Bats Are Helping to Make Better DronesBy Vaughn College
We often hear the expression “blind as a bat,” but new data from a recent study by Lund University in Sweden―on the flying techniques of the long-eared bat―is opening the eyes of the drone community with significant findings that could improve the future development of drone technology.
Researchers observed trained bats as they flew through thin smoke in a wind tunnel while trying to reach food attached to a stick. While the bats flew, the researchers aimed a laser beam at the smoke behind the bats and took pictures of the illuminated smoke particles. This process allowed researchers to calculate the forces generated by each beat of the bat’s wings, based on the movement of the smoke.
“We show how the air behind the body of a long-eared bat accelerates downward, which means that the body and ears provide lift. This distinguishes the long-eared bats from other species that have been studied and indicates that the large ears do not merely create strong resistance, but also assist the animal in staying aloft,” said Christoffer Johansson Westheim.
The findings were significant, contrary to what researchers previously assumed. Westheim and his colleagues discovered that long-eared bats are aided in flight by their long ears. This data revealed how the flight techniques of bats shed light on the evolutionary conflict between flying efficiently and eco-locating. Even more interesting was an additional discovery that showed how bats generate forward motion when they fly slowly. When bats fly slowly, their wings are held high and away from their bodies at the end of each beat.
“This specific way of generating power could lead to new aerodynamic control mechanisms for drones in the future, inspired by flying animals,” said Westheim.
Students at Vaughn College study the science behind drone technology and are building their own drones. “Our students are amazing,” said Loretta Alkalay, a professor of aviation safety at Vaughn College. With 30 years of experience in aviation law as legal counsel for the FAA (as well as being a drone enthusiast), Alkalay is well-versed in aviation. “Drones or unmanned aerial systems (UAS) are like flying robots,” said Alkalay. “Throughout my six years of teaching at Vaughn, I’m always thrilled to learn about new research to pass along to my students for discussion. This new data released is a perfect example of the exciting research going on in the field and how it relates to animal-inspired technology.”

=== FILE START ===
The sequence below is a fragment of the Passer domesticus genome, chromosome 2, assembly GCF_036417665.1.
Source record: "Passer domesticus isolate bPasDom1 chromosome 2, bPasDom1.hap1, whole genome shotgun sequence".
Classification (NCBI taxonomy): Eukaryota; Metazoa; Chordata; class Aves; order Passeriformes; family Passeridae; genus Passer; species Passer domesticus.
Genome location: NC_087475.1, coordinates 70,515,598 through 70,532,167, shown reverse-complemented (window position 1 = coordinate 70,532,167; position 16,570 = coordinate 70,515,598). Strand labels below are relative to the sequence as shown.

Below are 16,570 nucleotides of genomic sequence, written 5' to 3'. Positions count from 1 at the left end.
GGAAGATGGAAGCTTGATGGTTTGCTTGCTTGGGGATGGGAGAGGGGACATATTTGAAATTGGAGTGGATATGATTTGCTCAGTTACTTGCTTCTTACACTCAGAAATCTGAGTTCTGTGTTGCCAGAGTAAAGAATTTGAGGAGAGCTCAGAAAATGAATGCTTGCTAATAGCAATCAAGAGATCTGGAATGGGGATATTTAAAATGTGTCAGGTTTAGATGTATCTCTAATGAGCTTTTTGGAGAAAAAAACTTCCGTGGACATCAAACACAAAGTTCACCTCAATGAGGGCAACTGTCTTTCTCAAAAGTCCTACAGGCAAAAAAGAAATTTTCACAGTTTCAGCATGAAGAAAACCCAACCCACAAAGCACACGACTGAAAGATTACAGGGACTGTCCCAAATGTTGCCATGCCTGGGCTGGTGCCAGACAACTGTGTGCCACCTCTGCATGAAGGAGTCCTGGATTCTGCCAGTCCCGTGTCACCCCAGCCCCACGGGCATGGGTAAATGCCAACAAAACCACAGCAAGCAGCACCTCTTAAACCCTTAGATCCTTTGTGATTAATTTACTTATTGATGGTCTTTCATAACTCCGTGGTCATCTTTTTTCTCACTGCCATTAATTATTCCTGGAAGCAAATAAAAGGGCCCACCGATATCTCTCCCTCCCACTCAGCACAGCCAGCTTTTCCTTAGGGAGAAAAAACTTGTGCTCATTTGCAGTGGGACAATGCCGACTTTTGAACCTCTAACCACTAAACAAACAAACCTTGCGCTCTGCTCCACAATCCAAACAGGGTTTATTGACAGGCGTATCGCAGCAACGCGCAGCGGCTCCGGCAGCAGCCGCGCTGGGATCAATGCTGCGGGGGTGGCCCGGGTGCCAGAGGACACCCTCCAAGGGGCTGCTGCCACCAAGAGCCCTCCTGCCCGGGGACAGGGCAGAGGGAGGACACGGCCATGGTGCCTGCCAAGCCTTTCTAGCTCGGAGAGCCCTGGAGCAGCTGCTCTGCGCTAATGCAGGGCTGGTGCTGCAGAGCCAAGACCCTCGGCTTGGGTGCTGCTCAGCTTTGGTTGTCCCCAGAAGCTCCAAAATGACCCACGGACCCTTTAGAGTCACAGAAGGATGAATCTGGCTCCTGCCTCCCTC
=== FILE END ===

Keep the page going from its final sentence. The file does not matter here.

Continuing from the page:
Aviation safety applies to drones as well as to airplanes and helicopters, so it comes as no surprise that this research is being seen as way to not only make drones fly more efficiently, but more safely.
“The latest bat research can help engineers improve the safety and aerodynamics of future drone technology by applying the way bats sense and avoid obstacles and moving objects,” said Dr. Maxine Lubner, professor and department chair of Vaughn’s management department. She explains how the discoveries can help engineers design drones with more efficient lift, aiding in drone performance and safety.
“We are proud of our mechatronics, management and aviation students as they apply new research to their studies,” said Dr. Lubner. “The students clearly see the numerous applications of their current interests and future career goals within the emerging drone field.” Dr. Lubner states the industry is building upon scientists’ long-standing tradition of examining convergent evolution principles to understand and apply the behavior of animals as a way to solve technological challenges.
“We are hopeful to someday apply the same evolutionary principles of bats’ flying techniques to drone capabilities by applying the laws of physics relating to varying flight speeds,” Dr. Lubner said. “It is an exciting time for our students to apply these principles when constructing future drones. This research is a great example of how students could encompass safety applications and technological advances to make future drones safer.”